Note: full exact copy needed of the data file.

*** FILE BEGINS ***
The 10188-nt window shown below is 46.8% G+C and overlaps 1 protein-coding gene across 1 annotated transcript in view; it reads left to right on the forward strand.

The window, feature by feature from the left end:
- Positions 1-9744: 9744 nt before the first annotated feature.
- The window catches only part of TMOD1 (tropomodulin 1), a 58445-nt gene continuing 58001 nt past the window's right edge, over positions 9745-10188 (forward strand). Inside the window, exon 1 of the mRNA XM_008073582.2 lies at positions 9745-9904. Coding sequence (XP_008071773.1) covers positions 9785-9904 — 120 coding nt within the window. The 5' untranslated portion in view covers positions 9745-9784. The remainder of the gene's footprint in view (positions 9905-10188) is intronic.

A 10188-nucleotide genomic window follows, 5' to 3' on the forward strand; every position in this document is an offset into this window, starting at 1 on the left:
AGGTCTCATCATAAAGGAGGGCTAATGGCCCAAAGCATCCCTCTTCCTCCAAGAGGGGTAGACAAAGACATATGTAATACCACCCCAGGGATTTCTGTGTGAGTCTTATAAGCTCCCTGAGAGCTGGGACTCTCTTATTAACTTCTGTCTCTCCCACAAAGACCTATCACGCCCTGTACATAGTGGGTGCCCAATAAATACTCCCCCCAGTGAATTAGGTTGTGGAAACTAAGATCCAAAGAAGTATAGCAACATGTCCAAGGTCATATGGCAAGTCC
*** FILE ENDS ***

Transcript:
The 10188-nt window shown below is 46.8% G+C and overlaps 1 protein-coding gene across 1 annotated transcript in view; it reads left to right on the forward strand.

The window, feature by feature from the left end:
- Positions 1-9744: 9744 nt before the first annotated feature.
- The window catches only part of TMOD1 (tropomodulin 1), a 58445-nt gene continuing 58001 nt past the window's right edge, over positions 9745-10188 (forward strand). Inside the window, exon 1 of the mRNA XM_008073582.2 lies at positions 9745-9904. Coding sequence (XP_008071773.1) covers positions 9785-9904 — 120 coding nt within the window. The 5' untranslated portion in view covers positions 9745-9784. The remainder of the gene's footprint in view (positions 9905-10188) is intronic.

A 10188-nucleotide genomic window follows, 5' to 3' on the forward strand; every position in this document is an offset into this window, starting at 1 on the left:
AGGTCTCATCATAAAGGAGGGCTAATGGCCCAAAGCATCCCTCTTCCTCCAAGAGGGGTAGACAAAGACATATGTAATACCACCCCAGGGATTTCTGTGTGAGTCTTATAAGCTCCCTGAGAGCTGGGACTCTCTTATTAACTTCTGTCTCTCCCACAAAGACCTATCACGCCCTGTACATAGTGGGTGCCCAATAAATACTCCCCCCAGTGAATTAGGTTGTGGAAACTAAGATCCAAAGAAGTATAGCAACATGTCCAAGGTCATATGGCAAGTCC